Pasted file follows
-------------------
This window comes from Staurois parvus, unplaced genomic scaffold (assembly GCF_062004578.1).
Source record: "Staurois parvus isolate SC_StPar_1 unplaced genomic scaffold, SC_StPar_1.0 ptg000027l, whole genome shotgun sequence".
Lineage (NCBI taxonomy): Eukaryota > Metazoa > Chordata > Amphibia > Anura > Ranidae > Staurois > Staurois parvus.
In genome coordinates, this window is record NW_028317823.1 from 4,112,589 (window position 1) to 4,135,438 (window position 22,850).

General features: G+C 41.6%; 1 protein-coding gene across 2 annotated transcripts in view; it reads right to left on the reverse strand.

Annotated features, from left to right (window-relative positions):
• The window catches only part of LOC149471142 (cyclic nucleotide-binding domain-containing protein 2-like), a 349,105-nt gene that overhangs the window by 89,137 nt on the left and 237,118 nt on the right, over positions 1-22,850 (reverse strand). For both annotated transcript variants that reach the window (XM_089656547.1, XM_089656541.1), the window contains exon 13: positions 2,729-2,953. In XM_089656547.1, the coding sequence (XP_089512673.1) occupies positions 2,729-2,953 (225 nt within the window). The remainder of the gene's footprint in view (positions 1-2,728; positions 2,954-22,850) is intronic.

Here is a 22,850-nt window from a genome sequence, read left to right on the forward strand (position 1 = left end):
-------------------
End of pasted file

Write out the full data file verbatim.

This window comes from Staurois parvus, unplaced genomic scaffold (assembly GCF_062004578.1).
Source record: "Staurois parvus isolate SC_StPar_1 unplaced genomic scaffold, SC_StPar_1.0 ptg000027l, whole genome shotgun sequence".
Lineage (NCBI taxonomy): Eukaryota > Metazoa > Chordata > Amphibia > Anura > Ranidae > Staurois > Staurois parvus.
In genome coordinates, this window is record NW_028317823.1 from 4,112,589 (window position 1) to 4,135,438 (window position 22,850).

General features: G+C 41.6%; 1 protein-coding gene across 2 annotated transcripts in view; it reads right to left on the reverse strand.

Annotated features, from left to right (window-relative positions):
• The window catches only part of LOC149471142 (cyclic nucleotide-binding domain-containing protein 2-like), a 349,105-nt gene that overhangs the window by 89,137 nt on the left and 237,118 nt on the right, over positions 1-22,850 (reverse strand). For both annotated transcript variants that reach the window (XM_089656547.1, XM_089656541.1), the window contains exon 13: positions 2,729-2,953. In XM_089656547.1, the coding sequence (XP_089512673.1) occupies positions 2,729-2,953 (225 nt within the window). The remainder of the gene's footprint in view (positions 1-2,728; positions 2,954-22,850) is intronic.

Here is a 22,850-nt window from a genome sequence, read left to right on the forward strand (position 1 = left end):